SAN FRANCISCO — California Gov. Jerry Brown, one of the Democratic Party’s most outspoken critics of Republican climate change policy, said Wednesday he now believes that President Donald Trump is a political “realist” who will likely listen to what Pope Francis, China and other world leaders are saying on the key issue – and that progress under his administration may be “not as disastrous as we thought a few months ago.”
Brown cited Trump’s meeting with Pope Francis on Wednesday – and the delivery of a papal encyclical on climate change – as one reason for optimism. Other positive signs: China’s growing efforts to contain pollution and the effects of global warming, and the Trump administration’s approval this week of $657 million for the electrified Caltrain project in the San Francisco Bay Area.
“President Trump is a realist – and there’s nothing more real than the atmosphere and the chemistry that determines our weather and our long-term climate,” Brown told reporters at a climate change conference hosted by the Netherlands in San Francisco on Wednesday. “I don’t know that he’s going to come aboard immediately – but I do know that with our efforts in California, joining with other states and other provinces in the world, that we will be successful in pushing this agenda.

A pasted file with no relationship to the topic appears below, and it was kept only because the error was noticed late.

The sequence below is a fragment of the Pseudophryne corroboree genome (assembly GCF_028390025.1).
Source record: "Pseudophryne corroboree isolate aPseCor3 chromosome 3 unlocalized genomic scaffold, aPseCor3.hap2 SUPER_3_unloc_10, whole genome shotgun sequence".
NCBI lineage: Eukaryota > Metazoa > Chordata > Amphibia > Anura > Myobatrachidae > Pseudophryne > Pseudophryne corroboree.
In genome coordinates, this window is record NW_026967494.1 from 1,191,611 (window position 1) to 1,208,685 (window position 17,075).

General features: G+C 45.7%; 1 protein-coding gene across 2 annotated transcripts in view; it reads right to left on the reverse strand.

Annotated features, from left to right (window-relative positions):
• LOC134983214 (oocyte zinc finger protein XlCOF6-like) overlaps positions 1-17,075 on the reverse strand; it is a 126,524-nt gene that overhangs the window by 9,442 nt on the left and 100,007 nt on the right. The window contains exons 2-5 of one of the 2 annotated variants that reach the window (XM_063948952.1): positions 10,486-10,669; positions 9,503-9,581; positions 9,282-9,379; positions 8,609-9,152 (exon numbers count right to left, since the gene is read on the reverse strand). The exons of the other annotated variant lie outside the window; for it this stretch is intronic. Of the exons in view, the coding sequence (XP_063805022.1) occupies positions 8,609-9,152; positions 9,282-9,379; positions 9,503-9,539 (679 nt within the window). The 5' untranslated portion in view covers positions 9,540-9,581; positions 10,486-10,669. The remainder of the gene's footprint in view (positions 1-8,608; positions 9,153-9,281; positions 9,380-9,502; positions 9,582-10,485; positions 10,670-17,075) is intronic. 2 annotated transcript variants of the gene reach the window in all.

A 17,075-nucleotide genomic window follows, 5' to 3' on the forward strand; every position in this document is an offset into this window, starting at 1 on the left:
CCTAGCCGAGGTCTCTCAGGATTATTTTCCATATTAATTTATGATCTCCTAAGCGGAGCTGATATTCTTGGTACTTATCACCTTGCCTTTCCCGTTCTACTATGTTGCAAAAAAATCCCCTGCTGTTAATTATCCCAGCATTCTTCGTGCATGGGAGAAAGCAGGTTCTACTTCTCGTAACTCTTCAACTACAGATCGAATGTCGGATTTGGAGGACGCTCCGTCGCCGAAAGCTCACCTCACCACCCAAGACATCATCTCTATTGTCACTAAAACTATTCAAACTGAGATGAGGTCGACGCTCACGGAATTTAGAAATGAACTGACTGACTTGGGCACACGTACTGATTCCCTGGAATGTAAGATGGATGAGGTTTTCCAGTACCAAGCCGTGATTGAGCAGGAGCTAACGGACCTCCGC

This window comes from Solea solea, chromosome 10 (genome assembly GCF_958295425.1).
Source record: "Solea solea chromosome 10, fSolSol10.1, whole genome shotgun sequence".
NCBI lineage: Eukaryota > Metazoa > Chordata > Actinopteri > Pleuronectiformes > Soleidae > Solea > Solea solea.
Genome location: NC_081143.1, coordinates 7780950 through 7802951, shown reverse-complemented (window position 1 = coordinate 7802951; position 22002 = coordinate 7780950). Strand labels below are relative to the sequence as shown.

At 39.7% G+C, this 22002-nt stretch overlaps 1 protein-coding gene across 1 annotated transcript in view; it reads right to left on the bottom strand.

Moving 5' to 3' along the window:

“There will be some bumps in the road,” Brown said. “There’s a great deal of denial – I see that in some of the people [Trump has] appointed. But I’d say the trend is toward dealing with climate change – and I don’t think President Trump will stand in the way of that, ultimately.”
The California governor – who has in the past lambasted Republicans as “luddites” on the climate change issue and Trump as a climate change denier – said he took it as a good sign that the president met with Pope Francis and that the two discussed the issue.
“Don’t underestimate the power of the Holy Father,” Brown said. “The pope is talking about climate change, he’s handing him an encyclical … and there are many conservative leaders in the world who support” efforts to reduce climate change.
The papal encyclical calls for drastic cuts in fossil fuel emissions, and the gift has been viewed as pressure on Trump to not withdraw from the Paris climate accord.
Trump has recently played up his admiration and positive relationship with Chinese President Xi Jinping, and Brown noted that the fact that “China is asserting such a world leadership role” in the matter is key. Brown will head to China next month to meet with Chinese leaders “and further that effort … and I don’t think President Trump will want to stand aside as this climate story unfolds.”
Brown also cited the federal funding for Caltrain – the electrification of a commuter rail project that serves tens of thousands of workers daily in Silicon Valley – as a sign of progress, because it comes in spite of objections from GOP Majority Leader Kevin McCarthy and the Republican House delegation.
“Obviously, President Trump had a very different view than Mr. McCarthy,” Brown said. While it appeared initially that the project was in danger from the Republican opposition, “that’s the wonderful thing about politics – no matter what someone says today doesn’t mean they won’t change their minds tomorrow.”